Letter C

The Definition of Charging Handle

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Charging Handle

A device on a firearm which, when operated, results in the hammer or striker being cocked or moved to the ready position.


19 Other Firearms Definitions You Need To Know


CHL

Abbreviation for Concealed Handgun License.

Collimator Sight

Also known as collimating sight or occluded eye gunsight, a Collimator Sight is a type of optical "blind" sight that allows the user looking into it to see an illuminated aiming point aligned with the device the sight is attached to regardless of eye position (parallax free). The user can not see through the sight so it is used with both eyes open while one looks into the sight, with one eye open and moving the head to alternately see the sight and then at the target, or using one eye to partially see the sight and target at the same time.

Snap Cap

An inert ammunition-shaped object, used in practice to simulate misfeeds and other malfunctions. Some folks also use them during dry fire practice to cushion the firing pin as it strikes.

Bayonet Lug

A mounting point on a small arm that allows a bayonet or other accessory to be attached.

DT

Abbreviation for Double Triggers

Trigger Scale

A specialized type of hanging scale designed to test trigger pull weight.

ACP

The abbreviation for Automatic Colt Pistol. It is commonly used to designate specific calibers, particularly those which were originally designed by John Moses Browning for the Colt Firearms Company which are a type of rimless pistol cartridge designed mainly for use in semi-automatic pistols. The most common ACP calibers are .25 ACP, .32 ACP, .380 ACP and .45 ACP.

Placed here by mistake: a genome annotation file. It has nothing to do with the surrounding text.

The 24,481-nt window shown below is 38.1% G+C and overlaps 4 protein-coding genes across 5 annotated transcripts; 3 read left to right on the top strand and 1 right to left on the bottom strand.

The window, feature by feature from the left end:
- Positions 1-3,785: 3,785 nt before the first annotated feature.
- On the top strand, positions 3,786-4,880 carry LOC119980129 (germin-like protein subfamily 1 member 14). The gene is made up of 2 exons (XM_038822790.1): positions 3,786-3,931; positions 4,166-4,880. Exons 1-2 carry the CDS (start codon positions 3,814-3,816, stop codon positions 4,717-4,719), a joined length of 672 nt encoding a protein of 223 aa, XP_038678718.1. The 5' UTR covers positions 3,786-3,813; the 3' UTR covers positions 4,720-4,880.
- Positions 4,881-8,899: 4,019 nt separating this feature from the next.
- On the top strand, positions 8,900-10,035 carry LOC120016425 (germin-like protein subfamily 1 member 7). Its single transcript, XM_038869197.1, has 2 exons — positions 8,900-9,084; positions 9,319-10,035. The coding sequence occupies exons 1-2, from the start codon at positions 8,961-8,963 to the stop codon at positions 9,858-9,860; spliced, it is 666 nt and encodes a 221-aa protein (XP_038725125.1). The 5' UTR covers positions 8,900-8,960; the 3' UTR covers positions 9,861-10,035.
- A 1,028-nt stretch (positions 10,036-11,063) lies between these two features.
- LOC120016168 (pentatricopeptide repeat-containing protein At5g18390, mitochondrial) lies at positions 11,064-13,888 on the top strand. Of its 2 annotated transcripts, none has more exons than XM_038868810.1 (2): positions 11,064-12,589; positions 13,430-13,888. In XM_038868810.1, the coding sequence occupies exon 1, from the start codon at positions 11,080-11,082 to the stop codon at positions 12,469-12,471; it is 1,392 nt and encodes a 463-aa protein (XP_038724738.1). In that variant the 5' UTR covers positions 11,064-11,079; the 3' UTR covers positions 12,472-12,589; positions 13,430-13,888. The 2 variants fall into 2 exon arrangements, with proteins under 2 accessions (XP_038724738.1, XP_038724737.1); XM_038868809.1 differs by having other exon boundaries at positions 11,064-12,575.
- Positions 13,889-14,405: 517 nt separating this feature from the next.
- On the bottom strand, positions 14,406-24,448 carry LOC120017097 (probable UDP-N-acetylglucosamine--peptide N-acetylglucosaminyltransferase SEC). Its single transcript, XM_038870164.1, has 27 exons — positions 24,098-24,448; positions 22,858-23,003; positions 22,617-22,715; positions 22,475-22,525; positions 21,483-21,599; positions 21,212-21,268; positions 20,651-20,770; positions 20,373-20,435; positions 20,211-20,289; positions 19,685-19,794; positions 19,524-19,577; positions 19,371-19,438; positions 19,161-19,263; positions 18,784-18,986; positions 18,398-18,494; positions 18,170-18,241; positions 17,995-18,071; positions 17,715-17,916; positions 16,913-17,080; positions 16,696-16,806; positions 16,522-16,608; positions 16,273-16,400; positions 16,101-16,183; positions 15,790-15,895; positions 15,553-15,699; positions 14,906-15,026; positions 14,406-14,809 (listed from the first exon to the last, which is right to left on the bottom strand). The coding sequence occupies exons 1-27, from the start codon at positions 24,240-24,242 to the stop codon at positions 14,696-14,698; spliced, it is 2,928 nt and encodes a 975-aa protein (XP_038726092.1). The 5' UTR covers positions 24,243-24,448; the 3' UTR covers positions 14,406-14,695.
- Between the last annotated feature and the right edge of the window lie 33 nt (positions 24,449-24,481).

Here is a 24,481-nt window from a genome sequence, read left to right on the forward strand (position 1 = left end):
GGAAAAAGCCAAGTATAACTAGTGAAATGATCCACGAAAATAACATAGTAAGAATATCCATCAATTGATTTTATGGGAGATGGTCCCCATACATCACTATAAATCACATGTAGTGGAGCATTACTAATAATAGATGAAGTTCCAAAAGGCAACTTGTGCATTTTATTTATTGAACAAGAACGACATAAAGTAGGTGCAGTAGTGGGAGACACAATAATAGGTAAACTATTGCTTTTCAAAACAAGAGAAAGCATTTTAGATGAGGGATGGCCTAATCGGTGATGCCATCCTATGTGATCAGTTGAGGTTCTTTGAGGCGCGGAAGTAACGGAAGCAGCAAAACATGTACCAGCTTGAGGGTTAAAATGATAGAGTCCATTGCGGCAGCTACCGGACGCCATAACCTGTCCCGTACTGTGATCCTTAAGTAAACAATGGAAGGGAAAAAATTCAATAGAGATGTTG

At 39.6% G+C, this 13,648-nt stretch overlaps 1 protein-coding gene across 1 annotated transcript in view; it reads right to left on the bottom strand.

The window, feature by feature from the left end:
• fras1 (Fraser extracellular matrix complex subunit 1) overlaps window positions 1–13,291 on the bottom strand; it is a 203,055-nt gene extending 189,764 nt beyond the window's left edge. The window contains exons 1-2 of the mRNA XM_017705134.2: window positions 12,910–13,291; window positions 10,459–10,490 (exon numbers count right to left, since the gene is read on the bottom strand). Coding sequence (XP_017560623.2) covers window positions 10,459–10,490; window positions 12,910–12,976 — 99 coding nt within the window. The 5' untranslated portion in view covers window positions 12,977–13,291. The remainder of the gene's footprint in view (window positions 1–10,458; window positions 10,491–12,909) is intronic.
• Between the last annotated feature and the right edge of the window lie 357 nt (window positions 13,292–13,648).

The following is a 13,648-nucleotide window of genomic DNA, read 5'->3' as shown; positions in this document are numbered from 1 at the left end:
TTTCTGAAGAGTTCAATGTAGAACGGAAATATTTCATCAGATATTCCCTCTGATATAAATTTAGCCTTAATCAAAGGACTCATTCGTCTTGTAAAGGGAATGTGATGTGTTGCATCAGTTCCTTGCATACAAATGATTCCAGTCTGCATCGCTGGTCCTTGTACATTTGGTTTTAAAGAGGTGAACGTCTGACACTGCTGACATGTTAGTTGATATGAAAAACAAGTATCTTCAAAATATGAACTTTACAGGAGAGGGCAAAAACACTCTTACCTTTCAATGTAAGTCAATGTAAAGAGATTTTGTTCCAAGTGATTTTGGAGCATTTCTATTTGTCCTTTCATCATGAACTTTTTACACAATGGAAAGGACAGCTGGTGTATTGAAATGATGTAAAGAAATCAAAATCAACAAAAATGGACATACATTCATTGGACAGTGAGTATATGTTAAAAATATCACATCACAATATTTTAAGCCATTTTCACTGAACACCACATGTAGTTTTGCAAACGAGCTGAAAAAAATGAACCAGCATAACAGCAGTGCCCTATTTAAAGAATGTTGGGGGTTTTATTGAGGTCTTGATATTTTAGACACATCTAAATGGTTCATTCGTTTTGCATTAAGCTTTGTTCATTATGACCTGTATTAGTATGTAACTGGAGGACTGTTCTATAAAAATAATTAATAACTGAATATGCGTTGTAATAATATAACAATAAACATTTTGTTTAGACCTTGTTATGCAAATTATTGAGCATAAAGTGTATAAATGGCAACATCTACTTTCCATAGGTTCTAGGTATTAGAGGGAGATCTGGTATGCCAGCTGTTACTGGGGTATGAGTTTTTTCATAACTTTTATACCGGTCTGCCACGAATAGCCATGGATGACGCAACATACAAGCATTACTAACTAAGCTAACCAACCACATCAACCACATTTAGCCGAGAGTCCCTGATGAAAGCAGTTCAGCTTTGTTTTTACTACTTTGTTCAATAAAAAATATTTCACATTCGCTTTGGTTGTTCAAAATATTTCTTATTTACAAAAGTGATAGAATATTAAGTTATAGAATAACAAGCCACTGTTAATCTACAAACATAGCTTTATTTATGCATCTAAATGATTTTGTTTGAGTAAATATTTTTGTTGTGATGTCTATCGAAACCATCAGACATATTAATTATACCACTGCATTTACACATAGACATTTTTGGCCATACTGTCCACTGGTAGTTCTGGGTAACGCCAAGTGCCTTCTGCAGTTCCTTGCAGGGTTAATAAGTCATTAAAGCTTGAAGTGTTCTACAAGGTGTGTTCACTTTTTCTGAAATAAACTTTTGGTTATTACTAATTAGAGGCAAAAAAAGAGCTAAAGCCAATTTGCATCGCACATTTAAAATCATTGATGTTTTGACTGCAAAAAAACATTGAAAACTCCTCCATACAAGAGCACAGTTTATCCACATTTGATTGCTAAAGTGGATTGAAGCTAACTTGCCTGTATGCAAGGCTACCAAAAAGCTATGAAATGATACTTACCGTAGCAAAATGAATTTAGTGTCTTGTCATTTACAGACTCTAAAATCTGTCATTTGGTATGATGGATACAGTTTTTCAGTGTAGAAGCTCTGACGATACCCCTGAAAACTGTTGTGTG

Rimfire

Helical grooves in the barrel of a gun or firearm, which imparts a spin to a projectile around its long axis. This spin serves to gyroscopically stabilize the projectile, improving its aerodynamic stability and accuracy.

Fulminate Of Mercury

A highly sensitive explosive used as a primer compound.

Firing Line

A line, either imaginary or marked, from which people shoot their firearms down range.

Chapman Stance

The Chapman stance uses the same push-pull tension which defines the Weaver, but instead of both elbows being bent, the gun side elbow is held straight and locked in place. Assuming a right-handed shooter, the right arm is punched straight out, while the left elbow is bent and the left hand pulls back to provide tension. As a result of this change, Chapman gets its stability from both muscle and skeletal support. This makes it a little more friendly than Weaver for those who lack upper-body muscle strength.

Thumb Safety

An external, manual safety which is typically disengaged with the firing-hand thumb.

Overbore Capacity

Is that combination of caliber, barrel length, bullet weight, and case volume which does not allow the complete burning of the charge of ballistically correct powder within the volume of case and barrel.

Pellet Gun

An air gun that shoots a skirted pellet.

Scattergun

A slang term for a shotgun.

Double Tap

Two shots fired in rapid succession. Generally without getting a new sight picture on the target. If the second shot is fired after a second sight picture is captured it may instead be called a controlled pair.

Grooves

The cut-away, concave portions of the rifling inside the barrel of a firearm discharging a single projectile.In other words, the lower portion of rifling.

Iron Sights

The mechanical sighting system which usually comes with the firearm made of metal with no optics.

Cape Gun

A two-barreled, side-by-side, shoulder-fired gun having one smoothbore shotgun barrel and one rifled barrel.

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